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My very large team is following trunk based development with many short lived features branches, trunk, and a release branch for when we create release artifacts. This is a team that keeps the release branch around while a release is ‘live’ in case we need to go back and patch the previous release. In other words, our customers want us to patch the older release and not always get the new features in our trunk. Trunk based development says to delete release branches too once they are hardened.

Would it be a violation to keep these release branches around from a purely philosophical perspective when it comes to trunk based development ? Or in the nature of a business where we need to go back and patch that branch is it normal then to have a variation on trunk based development to keep the release branches around for a long time ? Or better yet how do we recover that point in time if we don’t explicitly merge the release branch back to the trunk and simply push to the release branch and trunk for patches ?

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    Emergency hotfixes on releases is a real thing. Jul 3, 2021 at 0:40
  • If a release has a critical bug and you aren't ready to do a new release, how else would you fix the bug?
    – DaveG
    Jul 3, 2021 at 2:00
  • @DaveG this would be months later Jul 3, 2021 at 3:05

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In trunk-based development, there are two prevalent release strategies: release from trunk and branch for release (which is what you are doing). Both have their uses, depending on other factors in the context where the team is working.

In the case of using a branch for release, there's no problem with keeping the release branch around for as long as there is a need to support the release:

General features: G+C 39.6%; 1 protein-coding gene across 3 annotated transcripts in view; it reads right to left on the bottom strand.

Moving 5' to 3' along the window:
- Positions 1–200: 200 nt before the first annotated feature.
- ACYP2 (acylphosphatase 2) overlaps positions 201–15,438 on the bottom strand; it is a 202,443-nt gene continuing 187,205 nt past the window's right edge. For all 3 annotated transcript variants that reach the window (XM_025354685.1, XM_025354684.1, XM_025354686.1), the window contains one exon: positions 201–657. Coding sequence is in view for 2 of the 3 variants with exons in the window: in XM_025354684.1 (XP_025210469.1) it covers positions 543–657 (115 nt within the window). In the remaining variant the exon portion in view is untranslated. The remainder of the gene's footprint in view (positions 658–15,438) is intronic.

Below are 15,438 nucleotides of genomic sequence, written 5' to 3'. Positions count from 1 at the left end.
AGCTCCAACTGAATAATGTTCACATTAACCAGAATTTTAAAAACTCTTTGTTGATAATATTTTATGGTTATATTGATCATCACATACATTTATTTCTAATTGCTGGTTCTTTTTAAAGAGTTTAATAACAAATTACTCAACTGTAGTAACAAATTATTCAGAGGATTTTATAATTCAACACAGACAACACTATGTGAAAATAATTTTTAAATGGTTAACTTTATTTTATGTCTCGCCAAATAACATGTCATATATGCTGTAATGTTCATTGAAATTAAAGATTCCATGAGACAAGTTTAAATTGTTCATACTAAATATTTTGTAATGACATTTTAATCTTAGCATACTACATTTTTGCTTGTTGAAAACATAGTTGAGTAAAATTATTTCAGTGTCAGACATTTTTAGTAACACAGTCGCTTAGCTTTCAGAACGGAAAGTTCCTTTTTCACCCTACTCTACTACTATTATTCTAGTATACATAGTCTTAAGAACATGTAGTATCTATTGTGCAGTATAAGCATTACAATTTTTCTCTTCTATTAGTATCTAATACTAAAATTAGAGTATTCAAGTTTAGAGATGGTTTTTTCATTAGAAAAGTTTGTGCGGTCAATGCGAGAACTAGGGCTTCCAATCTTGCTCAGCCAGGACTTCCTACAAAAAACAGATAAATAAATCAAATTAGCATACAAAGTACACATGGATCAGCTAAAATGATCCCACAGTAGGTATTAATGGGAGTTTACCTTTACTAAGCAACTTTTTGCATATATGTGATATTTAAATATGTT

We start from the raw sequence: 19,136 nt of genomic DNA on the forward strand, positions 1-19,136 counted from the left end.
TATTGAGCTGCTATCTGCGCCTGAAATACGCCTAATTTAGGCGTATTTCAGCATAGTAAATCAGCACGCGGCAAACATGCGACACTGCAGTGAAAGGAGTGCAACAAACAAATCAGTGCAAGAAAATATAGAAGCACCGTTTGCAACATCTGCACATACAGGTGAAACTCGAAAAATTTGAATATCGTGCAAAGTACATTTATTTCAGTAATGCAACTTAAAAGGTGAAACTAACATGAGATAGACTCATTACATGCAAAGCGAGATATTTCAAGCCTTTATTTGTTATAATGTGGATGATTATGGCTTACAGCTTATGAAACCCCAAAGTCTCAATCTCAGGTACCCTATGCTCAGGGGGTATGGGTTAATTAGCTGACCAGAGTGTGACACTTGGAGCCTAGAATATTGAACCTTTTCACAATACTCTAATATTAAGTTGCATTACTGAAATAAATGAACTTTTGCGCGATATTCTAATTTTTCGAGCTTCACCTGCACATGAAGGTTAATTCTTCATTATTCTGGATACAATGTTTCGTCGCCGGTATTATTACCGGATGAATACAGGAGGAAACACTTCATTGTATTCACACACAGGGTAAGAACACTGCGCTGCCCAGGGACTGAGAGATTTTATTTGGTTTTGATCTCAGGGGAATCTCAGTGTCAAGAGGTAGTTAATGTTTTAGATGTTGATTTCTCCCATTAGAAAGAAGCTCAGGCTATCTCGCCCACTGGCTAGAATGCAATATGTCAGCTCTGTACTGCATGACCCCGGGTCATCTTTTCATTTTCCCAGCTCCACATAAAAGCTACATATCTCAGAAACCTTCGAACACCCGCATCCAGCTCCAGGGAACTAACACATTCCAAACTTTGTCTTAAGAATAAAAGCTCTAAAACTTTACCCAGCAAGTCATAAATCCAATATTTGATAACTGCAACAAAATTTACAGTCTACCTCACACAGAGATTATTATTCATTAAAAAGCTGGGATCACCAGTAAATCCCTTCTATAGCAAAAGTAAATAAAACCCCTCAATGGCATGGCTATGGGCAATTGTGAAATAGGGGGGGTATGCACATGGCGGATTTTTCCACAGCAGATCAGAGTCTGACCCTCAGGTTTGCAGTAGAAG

Release branches are deleted some time after release activity from them ceases. Not immediately, but when it is clear release is no longer in production.

If you have to support a particular release in production for months or years, then the associated release branch can live for that length of time. However, for long-lived release branches, the practice of committing the fix to the trunk and cherry-picking it into the release branch may not be viable if the defect no longer lives on the trunk - the implementation could have been significantly refactored or the defective implementation (or feature as a whole) removed.

However, if you end up with many release branches in production, you may want to look at using tags instead of branches. This can help keep some of your tools for viewing and managing your repository neater and easier to use, but you can create a new branch from a tag to apply a patch at any time when a defect is discovered. However, if the implementation no longer lives in the trunk, you may end up with a release branch for a patch living for a long time. I would suggest, though, that if you are frequently patching, you understand why and try to reduce the number of versions that you support at a given time.

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  • You should definitely be tagging every release. If you do then it doesn't matter if you delete release branches, the commits won't be lost and you can recover the branches later at any time. Jul 3, 2021 at 14:22

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